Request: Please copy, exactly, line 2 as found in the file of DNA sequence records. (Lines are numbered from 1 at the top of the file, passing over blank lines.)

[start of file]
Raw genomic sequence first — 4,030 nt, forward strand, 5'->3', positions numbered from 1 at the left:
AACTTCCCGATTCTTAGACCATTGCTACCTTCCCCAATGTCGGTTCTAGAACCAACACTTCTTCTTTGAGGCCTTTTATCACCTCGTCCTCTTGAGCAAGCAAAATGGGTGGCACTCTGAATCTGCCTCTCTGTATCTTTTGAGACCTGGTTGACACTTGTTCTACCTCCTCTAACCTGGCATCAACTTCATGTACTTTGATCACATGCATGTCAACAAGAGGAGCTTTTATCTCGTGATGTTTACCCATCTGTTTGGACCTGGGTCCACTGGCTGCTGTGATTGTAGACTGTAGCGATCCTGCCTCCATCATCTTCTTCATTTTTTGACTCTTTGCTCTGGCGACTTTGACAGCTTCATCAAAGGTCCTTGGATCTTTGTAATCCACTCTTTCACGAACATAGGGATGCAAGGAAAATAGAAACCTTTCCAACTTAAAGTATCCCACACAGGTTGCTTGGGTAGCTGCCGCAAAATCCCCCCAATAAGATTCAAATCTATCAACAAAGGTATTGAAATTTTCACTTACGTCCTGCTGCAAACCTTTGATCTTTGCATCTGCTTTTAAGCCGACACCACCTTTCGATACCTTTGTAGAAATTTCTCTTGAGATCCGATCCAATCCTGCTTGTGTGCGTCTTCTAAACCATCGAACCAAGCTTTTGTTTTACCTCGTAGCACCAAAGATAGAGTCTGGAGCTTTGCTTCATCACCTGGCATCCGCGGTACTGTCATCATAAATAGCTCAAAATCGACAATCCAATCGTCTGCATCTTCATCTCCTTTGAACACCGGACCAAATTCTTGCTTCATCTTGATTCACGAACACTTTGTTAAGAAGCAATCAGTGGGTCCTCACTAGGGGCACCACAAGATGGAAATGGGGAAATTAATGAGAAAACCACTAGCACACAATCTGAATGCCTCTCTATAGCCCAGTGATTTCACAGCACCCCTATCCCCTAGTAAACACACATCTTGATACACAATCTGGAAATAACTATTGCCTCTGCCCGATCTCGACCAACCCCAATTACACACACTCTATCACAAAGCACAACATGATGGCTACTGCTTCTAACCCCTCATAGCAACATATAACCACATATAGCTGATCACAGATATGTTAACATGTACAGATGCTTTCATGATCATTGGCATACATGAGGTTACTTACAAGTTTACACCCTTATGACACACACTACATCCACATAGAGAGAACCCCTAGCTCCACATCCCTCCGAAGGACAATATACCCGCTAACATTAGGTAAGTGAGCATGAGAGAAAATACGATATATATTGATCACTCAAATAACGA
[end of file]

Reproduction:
AACTTCCCGATTCTTAGACCATTGCTACCTTCCCCAATGTCGGTTCTAGAACCAACACTTCTTCTTTGAGGCCTTTTATCACCTCGTCCTCTTGAGCAAGCAAAATGGGTGGCACTCTGAATCTGCCTCTCTGTATCTTTTGAGACCTGGTTGACACTTGTTCTACCTCCTCTAACCTGGCATCAACTTCATGTACTTTGATCACATGCATGTCAACAAGAGGAGCTTTTATCTCGTGATGTTTACCCATCTGTTTGGACCTGGGTCCACTGGCTGCTGTGATTGTAGACTGTAGCGATCCTGCCTCCATCATCTTCTTCATTTTTTGACTCTTTGCTCTGGCGACTTTGACAGCTTCATCAAAGGTCCTTGGATCTTTGTAATCCACTCTTTCACGAACATAGGGATGCAAGGAAAATAGAAACCTTTCCAACTTAAAGTATCCCACACAGGTTGCTTGGGTAGCTGCCGCAAAATCCCCCCAATAAGATTCAAATCTATCAACAAAGGTATTGAAATTTTCACTTACGTCCTGCTGCAAACCTTTGATCTTTGCATCTGCTTTTAAGCCGACACCACCTTTCGATACCTTTGTAGAAATTTCTCTTGAGATCCGATCCAATCCTGCTTGTGTGCGTCTTCTAAACCATCGAACCAAGCTTTTGTTTTACCTCGTAGCACCAAAGATAGAGTCTGGAGCTTTGCTTCATCACCTGGCATCCGCGGTACTGTCATCATAAATAGCTCAAAATCGACAATCCAATCGTCTGCATCTTCATCTCCTTTGAACACCGGACCAAATTCTTGCTTCATCTTGATTCACGAACACTTTGTTAAGAAGCAATCAGTGGGTCCTCACTAGGGGCACCACAAGATGGAAATGGGGAAATTAATGAGAAAACCACTAGCACACAATCTGAATGCCTCTCTATAGCCCAGTGATTTCACAGCACCCCTATCCCCTAGTAAACACACATCTTGATACACAATCTGGAAATAACTATTGCCTCTGCCCGATCTCGACCAACCCCAATTACACACACTCTATCACAAAGCACAACATGATGGCTACTGCTTCTAACCCCTCATAGCAACATATAACCACATATAGCTGATCACAGATATGTTAACATGTACAGATGCTTTCATGATCATTGGCATACATGAGGTTACTTACAAGTTTACACCCTTATGACACACACTACATCCACATAGAGAGAACCCCTAGCTCCACATCCCTCCGAAGGACAATATACCCGCTAACATTAGGTAAGTGAGCATGAGAGAAAATACGATATATATTGATCACTCAAATAACGA